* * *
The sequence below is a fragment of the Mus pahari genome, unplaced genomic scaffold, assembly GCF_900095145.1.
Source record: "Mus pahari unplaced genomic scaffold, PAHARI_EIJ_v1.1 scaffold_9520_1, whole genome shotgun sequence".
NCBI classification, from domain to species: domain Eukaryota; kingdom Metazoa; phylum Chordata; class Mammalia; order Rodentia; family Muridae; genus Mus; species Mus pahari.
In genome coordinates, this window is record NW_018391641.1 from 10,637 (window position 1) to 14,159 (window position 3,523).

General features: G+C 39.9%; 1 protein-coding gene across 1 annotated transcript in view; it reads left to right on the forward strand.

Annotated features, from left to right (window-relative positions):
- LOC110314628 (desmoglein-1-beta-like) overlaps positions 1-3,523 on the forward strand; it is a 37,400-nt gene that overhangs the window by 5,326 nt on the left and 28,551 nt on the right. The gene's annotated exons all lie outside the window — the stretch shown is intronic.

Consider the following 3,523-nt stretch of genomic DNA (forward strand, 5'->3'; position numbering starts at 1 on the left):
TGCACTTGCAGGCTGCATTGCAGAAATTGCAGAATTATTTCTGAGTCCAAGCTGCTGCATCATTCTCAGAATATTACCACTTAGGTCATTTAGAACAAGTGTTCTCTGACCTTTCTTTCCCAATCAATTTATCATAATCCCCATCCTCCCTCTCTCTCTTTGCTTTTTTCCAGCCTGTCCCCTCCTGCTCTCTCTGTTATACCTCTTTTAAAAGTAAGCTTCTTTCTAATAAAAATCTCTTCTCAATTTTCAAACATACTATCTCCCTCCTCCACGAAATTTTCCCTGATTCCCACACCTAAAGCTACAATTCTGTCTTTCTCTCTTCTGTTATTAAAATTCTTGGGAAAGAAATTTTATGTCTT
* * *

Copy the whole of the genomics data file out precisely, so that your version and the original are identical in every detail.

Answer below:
The sequence below is a fragment of the Mus pahari genome, unplaced genomic scaffold, assembly GCF_900095145.1.
Source record: "Mus pahari unplaced genomic scaffold, PAHARI_EIJ_v1.1 scaffold_9520_1, whole genome shotgun sequence".
NCBI classification, from domain to species: domain Eukaryota; kingdom Metazoa; phylum Chordata; class Mammalia; order Rodentia; family Muridae; genus Mus; species Mus pahari.
In genome coordinates, this window is record NW_018391641.1 from 10,637 (window position 1) to 14,159 (window position 3,523).

General features: G+C 39.9%; 1 protein-coding gene across 1 annotated transcript in view; it reads left to right on the forward strand.

Annotated features, from left to right (window-relative positions):
- LOC110314628 (desmoglein-1-beta-like) overlaps positions 1-3,523 on the forward strand; it is a 37,400-nt gene that overhangs the window by 5,326 nt on the left and 28,551 nt on the right. The gene's annotated exons all lie outside the window — the stretch shown is intronic.

Consider the following 3,523-nt stretch of genomic DNA (forward strand, 5'->3'; position numbering starts at 1 on the left):
TGCACTTGCAGGCTGCATTGCAGAAATTGCAGAATTATTTCTGAGTCCAAGCTGCTGCATCATTCTCAGAATATTACCACTTAGGTCATTTAGAACAAGTGTTCTCTGACCTTTCTTTCCCAATCAATTTATCATAATCCCCATCCTCCCTCTCTCTCTTTGCTTTTTTCCAGCCTGTCCCCTCCTGCTCTCTCTGTTATACCTCTTTTAAAAGTAAGCTTCTTTCTAATAAAAATCTCTTCTCAATTTTCAAACATACTATCTCCCTCCTCCACGAAATTTTCCCTGATTCCCACACCTAAAGCTACAATTCTGTCTTTCTCTCTTCTGTTATTAAAATTCTTGGGAAAGAAATTTTATGTCTT